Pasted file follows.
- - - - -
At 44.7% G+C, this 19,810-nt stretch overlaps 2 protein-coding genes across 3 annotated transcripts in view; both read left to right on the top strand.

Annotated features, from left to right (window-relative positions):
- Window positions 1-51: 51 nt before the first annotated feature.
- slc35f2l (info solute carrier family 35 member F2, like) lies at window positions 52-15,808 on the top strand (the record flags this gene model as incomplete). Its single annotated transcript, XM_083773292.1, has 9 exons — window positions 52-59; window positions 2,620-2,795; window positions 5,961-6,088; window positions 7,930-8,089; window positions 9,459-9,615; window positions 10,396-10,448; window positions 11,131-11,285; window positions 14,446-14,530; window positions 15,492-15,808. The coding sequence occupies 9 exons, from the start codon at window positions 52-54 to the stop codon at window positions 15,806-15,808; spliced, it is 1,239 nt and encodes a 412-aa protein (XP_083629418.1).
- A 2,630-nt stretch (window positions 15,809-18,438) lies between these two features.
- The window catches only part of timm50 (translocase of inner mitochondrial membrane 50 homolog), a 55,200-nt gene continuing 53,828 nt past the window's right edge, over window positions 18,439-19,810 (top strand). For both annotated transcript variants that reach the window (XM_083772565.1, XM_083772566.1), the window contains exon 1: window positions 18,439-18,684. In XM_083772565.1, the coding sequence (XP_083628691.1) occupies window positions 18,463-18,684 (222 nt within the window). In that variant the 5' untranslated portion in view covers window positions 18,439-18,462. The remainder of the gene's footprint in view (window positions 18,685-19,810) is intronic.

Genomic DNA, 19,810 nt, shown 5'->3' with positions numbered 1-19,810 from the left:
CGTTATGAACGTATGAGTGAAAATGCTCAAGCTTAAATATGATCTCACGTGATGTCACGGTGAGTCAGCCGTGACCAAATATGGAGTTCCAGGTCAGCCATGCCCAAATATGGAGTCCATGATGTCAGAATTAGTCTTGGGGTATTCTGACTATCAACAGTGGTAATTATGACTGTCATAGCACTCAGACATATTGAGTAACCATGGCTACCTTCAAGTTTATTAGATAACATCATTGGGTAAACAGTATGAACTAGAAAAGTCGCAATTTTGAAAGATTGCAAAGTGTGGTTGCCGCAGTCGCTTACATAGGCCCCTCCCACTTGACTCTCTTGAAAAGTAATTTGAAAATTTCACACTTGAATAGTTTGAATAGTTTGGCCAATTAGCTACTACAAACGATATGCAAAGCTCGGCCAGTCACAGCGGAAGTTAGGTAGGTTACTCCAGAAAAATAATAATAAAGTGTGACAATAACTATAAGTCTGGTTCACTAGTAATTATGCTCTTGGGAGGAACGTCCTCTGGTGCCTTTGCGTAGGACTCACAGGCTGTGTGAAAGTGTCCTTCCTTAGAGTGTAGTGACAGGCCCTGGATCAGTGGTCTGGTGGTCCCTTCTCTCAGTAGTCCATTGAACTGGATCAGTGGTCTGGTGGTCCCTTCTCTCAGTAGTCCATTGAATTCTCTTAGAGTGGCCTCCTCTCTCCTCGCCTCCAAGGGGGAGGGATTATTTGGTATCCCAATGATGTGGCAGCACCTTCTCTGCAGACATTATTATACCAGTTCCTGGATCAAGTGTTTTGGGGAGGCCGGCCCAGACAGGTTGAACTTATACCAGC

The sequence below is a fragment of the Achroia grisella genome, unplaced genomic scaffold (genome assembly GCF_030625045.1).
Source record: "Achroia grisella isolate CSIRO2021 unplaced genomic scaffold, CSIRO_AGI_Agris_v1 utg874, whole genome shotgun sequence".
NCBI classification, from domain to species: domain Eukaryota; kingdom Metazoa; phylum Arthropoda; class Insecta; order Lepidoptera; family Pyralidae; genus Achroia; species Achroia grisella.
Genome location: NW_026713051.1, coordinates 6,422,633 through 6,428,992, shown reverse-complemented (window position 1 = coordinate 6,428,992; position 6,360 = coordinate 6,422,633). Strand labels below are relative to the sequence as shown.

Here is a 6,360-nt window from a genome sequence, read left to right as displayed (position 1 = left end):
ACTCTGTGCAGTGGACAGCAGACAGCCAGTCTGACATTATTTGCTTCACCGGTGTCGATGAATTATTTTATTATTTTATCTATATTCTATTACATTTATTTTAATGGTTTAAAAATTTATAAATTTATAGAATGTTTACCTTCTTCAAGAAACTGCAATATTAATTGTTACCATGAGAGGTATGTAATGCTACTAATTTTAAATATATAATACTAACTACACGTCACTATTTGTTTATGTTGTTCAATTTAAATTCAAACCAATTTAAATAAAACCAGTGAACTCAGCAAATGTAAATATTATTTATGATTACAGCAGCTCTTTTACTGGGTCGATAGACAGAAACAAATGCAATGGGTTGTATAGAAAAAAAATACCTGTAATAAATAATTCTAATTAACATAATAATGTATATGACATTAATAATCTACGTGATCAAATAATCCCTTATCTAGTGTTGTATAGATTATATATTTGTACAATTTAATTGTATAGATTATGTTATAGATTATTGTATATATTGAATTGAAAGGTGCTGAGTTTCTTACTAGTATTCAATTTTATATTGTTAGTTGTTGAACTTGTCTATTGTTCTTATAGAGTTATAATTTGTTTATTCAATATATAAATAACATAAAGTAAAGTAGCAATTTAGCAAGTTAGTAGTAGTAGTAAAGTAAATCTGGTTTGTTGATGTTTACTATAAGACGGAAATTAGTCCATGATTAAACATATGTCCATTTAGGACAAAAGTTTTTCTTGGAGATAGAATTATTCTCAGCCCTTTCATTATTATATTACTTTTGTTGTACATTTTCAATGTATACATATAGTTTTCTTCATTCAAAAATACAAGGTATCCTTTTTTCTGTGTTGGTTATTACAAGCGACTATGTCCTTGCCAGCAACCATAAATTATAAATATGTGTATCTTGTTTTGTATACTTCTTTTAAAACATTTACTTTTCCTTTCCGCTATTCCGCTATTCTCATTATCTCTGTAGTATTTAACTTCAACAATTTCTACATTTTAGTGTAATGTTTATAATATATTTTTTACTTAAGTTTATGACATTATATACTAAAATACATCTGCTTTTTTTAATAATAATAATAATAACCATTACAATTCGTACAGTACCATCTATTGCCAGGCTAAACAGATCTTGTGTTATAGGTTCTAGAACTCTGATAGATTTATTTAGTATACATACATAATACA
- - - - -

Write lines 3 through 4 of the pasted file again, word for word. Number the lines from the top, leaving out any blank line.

- Window positions 1-51: 51 nt before the first annotated feature.
- slc35f2l (info solute carrier family 35 member F2, like) lies at window positions 52-15,808 on the top strand (the record flags this gene model as incomplete). Its single annotated transcript, XM_083773292.1, has 9 exons — window positions 52-59; window positions 2,620-2,795; window positions 5,961-6,088; window positions 7,930-8,089; window positions 9,459-9,615; window positions 10,396-10,448; window positions 11,131-11,285; window positions 14,446-14,530; window positions 15,492-15,808. The coding sequence occupies 9 exons, from the start codon at window positions 52-54 to the stop codon at window positions 15,806-15,808; spliced, it is 1,239 nt and encodes a 412-aa protein (XP_083629418.1).